The in-person dermatologists and the teledermatologists agreed, on average, 95% of the time about whether a patient should have a biopsy (Cohen κ coefficients for decision to biopsy concordance with in-person doctor, 0.35 for teledermatologist 1 and 0.61 for teledermatologist 2). They agreed 90% of the time, on average, about whether a patient should be seen the same day (Kendall τ rank correlation coefficients for triage concordance for in-person vs. teledermatologists 1 and 2, 0.41 and 0.48 respectively).

In general, teledermatologists were able to triage 60% of consultations to occur the next day or later, and were able to triage about 10% of patients to be seen as outpatients after discharge. When a teledermatologist didn't find it necessary to see the patient the same day or to biopsy but the in-patient dermatologist did, the disagreement was based on different practice styles: they still both agreed on the diagnosis in these cases. “Some level of variation is to be expected when comparing triage and management decisions between clinicians,” the authors noted.

Triage via teledermatology can potentially increase efficiency by referring a portion of patients to outpatient consultation, and by “batching” patients who can be seen later so that a consulting dermatologist can decrease trips to the hospital, the authors wrote. It also may be possible to manage some patients via teledermatology alone, though the study design didn't allow for it, they noted. An invited commenter agreed the study suggests teledermatology can be used reliably to decide how urgently a patient should be evaluated. He added that to provide consistently effective care in this way will require standardizing the kind of information gathered and presented to the consultant, the photography used, and the way information is delivered.

Methadone safety clinical practice guideline released

Recent guidelines for prescribing methadone for opioid addiction and pain management offer advice for primary care and subspecialty clinicians about safety and electrocardiogram monitoring to identify patients at high risk for cardiac problems.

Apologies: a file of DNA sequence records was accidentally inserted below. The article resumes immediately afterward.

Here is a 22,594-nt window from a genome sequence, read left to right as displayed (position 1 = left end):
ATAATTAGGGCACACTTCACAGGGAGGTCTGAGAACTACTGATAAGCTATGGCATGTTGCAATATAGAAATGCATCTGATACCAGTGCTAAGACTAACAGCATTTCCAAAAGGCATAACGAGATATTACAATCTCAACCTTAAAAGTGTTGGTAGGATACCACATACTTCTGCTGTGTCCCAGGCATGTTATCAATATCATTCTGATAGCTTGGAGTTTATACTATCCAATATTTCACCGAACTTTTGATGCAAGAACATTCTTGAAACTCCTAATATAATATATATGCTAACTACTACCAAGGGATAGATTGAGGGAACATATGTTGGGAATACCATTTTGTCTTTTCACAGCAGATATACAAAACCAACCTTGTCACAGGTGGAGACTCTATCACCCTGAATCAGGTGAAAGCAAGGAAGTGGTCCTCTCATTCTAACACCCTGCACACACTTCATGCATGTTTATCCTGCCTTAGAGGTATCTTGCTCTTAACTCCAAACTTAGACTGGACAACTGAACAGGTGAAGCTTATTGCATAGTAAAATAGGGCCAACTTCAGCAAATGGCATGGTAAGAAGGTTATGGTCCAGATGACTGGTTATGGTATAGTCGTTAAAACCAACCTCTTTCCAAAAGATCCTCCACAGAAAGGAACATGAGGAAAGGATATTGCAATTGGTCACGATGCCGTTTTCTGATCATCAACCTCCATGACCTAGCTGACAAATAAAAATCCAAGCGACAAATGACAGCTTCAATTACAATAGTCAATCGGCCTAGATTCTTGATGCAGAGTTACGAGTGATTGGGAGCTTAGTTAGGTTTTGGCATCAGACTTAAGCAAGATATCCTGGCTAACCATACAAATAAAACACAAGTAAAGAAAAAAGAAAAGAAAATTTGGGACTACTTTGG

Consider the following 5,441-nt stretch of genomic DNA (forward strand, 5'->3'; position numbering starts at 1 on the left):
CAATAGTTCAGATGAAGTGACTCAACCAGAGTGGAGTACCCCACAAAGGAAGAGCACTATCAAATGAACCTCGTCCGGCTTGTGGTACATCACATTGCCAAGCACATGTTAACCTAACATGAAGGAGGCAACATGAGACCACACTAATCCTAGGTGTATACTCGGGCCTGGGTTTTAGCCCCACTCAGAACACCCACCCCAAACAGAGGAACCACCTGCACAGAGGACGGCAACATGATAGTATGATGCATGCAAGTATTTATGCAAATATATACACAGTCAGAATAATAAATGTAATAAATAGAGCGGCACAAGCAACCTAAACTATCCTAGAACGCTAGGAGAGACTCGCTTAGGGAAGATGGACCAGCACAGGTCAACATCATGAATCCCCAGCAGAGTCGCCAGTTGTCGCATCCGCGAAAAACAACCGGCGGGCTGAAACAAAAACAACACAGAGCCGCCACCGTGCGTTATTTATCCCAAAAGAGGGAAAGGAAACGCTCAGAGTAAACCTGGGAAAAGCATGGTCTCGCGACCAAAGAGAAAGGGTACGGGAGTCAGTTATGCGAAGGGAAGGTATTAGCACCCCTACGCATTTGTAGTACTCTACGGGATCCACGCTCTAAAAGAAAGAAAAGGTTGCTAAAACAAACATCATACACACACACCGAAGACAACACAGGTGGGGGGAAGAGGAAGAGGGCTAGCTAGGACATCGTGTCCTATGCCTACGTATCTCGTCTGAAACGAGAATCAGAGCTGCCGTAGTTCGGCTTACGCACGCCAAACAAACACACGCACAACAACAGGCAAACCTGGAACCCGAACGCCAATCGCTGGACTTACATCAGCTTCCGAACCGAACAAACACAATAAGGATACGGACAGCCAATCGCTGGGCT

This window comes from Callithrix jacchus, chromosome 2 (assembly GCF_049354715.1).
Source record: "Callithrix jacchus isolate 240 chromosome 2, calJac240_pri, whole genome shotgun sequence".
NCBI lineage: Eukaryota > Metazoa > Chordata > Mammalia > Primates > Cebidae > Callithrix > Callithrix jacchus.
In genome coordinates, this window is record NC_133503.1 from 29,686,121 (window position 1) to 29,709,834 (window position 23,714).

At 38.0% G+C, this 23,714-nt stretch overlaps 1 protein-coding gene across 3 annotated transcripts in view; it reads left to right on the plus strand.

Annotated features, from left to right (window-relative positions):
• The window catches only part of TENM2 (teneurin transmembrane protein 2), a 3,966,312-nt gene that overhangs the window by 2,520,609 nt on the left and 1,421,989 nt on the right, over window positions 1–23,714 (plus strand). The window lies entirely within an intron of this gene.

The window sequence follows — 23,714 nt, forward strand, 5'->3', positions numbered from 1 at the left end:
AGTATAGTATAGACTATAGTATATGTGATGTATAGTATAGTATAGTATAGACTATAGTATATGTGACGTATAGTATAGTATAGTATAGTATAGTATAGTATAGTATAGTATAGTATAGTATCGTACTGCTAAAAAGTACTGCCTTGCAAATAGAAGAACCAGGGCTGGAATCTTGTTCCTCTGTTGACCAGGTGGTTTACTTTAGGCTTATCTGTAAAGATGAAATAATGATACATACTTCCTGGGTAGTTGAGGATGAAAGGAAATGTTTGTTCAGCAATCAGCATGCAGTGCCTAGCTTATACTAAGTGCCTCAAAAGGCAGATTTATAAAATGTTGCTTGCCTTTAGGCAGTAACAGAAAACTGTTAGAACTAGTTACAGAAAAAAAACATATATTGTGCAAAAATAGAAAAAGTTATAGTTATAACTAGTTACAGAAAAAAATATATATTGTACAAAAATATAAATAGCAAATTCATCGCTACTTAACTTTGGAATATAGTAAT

The American Pain Society convened an expert panel that reviewed more than 3,700 scientific abstracts under the direction of the Oregon Evidence-based Practice Center to develop the new methadone safety guideline, which appeared in The Journal of Pain in April.

According to the guideline, clinicians should perform an individualized medical and behavioral risk evaluation to assess risks and benefits of methadone (strong recommendation, low-quality evidence). Careful patient selection for methadone is essential and should be based on a thorough history, review of medical records, and physical examination. Assessment results can be used to stratify patients based on their risk for substance abuse, drug interactions, and arrhythmias.

The guidelines recommend educating and counseling patients before prescribing methadone about the indications for treatment and goals of therapy, availability of alternative therapies, and specific plans for monitoring therapy, adjusting doses, and dealing with potential adverse effects (strong recommendation, low-quality evidence).

Clinicians should do an electrocardiogram (ECG) before starting methadone in patients with risk factors for QTc interval prolongation, and consider doing an ECG before starting methadone in patients not known to be at higher risk. Buprenorphine is an option for patients being treated for opioid addiction who have risk factors for prolonged QTc intervals.